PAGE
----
The Old Enemy, Friendly Mobs And Internet Fame – How The Green Army Came Of Age

Let's keep doing what we're doing – let's keep supporting our supporters

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One of Ireland's greatest sporting moments – or one of the most fondly remembered, at any rate – came when Ray Houghton put the ball in the back of the English net in Stuttgart in 1988.

I was behind the goal that day, and along with other Irish fans of that generation the only mementos I have are the grainy TV footage, listening to the wonderful Joxer Goes To Stuttgart, and some fading flashes from my own memory.

Fast-forward to today and a new generation of Irish support are not relying on the players on the field to do the business, but are making names for themselves around the world. 

There have already been hundreds of photos and videos of the Irish fans behaving well but this one sums it up for me...

"Clean up for the boys in green".

Sure what other country would you see doing anything like that is what everybody from The Sun to Channel 4 are saying in the UK.

So why is this happening? I think three main reasons...

The Irish fans are great

And they always have been. We are always well received, and just as we were in 1988 there's a positive air of expectation around us.

That's not something we've cooked up at home – it's a genuinely held perception. And that's a nice thing to play up to; to aspire to.

Social media fame

We aren't the only ones seeing these videos. The travelling fans are seeing them too and they are trying to outdo each other – oneupmanship, an attempt to be the next viral star, and the healthiest competition you could possibly imagine.

We love to outdo the English

Now, see, here's where it all gets a bit sticky.

It's probably not so much 'outdoing' as 'showing up', but after the antics in Marseille, you get the sense that the Irish fans wanted to go out of their way to show that they're the polar opposite. 

Of course, that's painting in pretty broad strokes – and I feel especially sorry for the (vast majority of) English fans who have been well behaved.

As Ken Early pointed out in this fantastic piece, they suffer from a history of negative perception and have been treated accordingly because of their history – like a teenager whose mother accuses him of inevitable misdeeds before he's even set foot out the door, what else are they going to do?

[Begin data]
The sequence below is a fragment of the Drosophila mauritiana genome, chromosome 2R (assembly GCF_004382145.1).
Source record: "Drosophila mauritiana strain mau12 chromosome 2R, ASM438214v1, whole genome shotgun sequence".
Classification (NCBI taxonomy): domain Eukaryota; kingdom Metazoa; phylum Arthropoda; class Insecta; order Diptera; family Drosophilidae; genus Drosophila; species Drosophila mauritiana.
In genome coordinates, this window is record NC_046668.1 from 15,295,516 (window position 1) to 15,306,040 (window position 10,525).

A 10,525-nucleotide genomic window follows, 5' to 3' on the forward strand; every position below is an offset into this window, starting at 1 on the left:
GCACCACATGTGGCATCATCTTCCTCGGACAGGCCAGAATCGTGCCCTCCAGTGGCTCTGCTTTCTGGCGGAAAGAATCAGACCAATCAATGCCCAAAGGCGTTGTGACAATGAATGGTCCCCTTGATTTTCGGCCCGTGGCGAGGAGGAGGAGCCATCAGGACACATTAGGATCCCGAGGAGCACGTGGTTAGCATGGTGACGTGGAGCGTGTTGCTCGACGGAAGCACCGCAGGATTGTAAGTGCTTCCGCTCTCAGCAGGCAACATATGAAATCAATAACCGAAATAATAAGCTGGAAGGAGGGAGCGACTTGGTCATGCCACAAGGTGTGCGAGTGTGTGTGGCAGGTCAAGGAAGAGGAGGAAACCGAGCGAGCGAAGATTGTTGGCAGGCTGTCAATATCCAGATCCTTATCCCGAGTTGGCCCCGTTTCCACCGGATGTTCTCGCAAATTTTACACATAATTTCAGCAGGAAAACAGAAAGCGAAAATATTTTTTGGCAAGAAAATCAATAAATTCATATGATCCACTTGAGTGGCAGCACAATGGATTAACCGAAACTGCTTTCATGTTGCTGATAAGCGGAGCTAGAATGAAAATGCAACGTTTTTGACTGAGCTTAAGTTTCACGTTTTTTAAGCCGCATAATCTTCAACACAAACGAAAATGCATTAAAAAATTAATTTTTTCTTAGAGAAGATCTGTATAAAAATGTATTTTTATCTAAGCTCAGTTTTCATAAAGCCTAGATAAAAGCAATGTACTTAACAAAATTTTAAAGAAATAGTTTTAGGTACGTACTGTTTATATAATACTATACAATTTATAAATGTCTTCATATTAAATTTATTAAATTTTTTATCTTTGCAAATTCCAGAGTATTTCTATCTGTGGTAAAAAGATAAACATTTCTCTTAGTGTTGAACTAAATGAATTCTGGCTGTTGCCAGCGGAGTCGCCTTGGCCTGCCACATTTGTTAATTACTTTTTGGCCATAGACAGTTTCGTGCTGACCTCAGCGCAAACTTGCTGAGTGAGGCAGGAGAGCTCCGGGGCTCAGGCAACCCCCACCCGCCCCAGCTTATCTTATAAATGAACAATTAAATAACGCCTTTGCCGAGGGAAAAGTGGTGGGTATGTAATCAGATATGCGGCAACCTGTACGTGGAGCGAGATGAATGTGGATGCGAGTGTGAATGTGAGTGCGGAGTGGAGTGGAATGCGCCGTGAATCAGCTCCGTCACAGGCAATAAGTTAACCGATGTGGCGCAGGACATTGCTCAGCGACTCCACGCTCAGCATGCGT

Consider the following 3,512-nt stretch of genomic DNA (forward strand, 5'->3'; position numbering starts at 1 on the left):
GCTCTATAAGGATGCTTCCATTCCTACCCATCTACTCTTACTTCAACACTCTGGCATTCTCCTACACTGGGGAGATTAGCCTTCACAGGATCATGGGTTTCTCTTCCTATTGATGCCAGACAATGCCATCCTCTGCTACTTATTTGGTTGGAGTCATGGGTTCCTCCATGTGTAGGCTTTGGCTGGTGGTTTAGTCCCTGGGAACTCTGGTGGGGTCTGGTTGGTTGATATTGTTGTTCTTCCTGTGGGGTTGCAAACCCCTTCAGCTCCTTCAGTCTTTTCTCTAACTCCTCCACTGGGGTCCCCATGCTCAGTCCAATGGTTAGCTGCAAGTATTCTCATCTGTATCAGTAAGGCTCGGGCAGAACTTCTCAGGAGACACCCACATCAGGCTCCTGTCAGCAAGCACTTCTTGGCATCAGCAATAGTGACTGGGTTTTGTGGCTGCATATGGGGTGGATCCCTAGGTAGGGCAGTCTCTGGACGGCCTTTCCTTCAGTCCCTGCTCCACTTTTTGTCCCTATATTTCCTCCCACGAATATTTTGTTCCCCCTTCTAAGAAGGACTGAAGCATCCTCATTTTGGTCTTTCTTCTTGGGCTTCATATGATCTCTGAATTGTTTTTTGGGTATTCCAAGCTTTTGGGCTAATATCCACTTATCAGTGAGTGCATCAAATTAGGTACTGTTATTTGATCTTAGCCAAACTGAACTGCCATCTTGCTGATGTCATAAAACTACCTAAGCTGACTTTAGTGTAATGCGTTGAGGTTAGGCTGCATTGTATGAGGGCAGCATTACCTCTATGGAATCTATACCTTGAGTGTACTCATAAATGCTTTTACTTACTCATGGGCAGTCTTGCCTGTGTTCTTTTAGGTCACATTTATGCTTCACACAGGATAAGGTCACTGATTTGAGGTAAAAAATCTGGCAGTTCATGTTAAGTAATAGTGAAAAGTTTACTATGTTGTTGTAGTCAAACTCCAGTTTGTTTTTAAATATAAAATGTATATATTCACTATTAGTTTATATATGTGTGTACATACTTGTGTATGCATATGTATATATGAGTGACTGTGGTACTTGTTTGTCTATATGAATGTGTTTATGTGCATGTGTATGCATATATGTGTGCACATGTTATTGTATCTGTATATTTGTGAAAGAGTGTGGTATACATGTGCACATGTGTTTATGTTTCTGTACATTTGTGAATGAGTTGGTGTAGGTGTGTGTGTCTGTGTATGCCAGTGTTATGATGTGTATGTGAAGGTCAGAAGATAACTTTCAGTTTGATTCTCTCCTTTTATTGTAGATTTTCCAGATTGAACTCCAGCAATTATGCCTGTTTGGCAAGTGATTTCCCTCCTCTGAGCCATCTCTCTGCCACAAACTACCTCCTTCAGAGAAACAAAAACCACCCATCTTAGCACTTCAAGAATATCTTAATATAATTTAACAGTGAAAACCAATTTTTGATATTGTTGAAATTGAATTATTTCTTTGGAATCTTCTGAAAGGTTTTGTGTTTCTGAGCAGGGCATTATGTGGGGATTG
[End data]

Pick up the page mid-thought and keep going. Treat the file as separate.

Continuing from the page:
And I've seen Irish fans do things that the English fans are also doing – dancing on the roofs of cars, stripping naked and throwing beer in the air. So it's not all positive. 

But it is definitely handled differently.

And that might just be the reason behind the (admittedly mild) backlash...

The media coverage has, inevitably, started to turn a little in the last 24 hours. The inevitable backlash... mainly good-humoured, but masking a deeper sense of unease about the unmitigated positivity of the whole thing.

Regardless, though, the ugliness hasn't come anywhere close to what we saw in Marseille, and ultimately it's a good story – and one we should embrace. This will drive tourism to Ireland. This will make us look good on an international stage. What's not to love?

The Euros will be over in a few weeks, and this will all come to an end – so let's make the most of a good thing while we have it. And let's keep on doing what we're doing, and supporting our supporters.

To see just how powerful their actions are check out this piece on ESPN.

Written By

Niall Harbison

Niall founded Lovin' Dublin with a few fairly simple aims: discover new places to eat in Dublin and share simple recipes cooked up in his kitchen.

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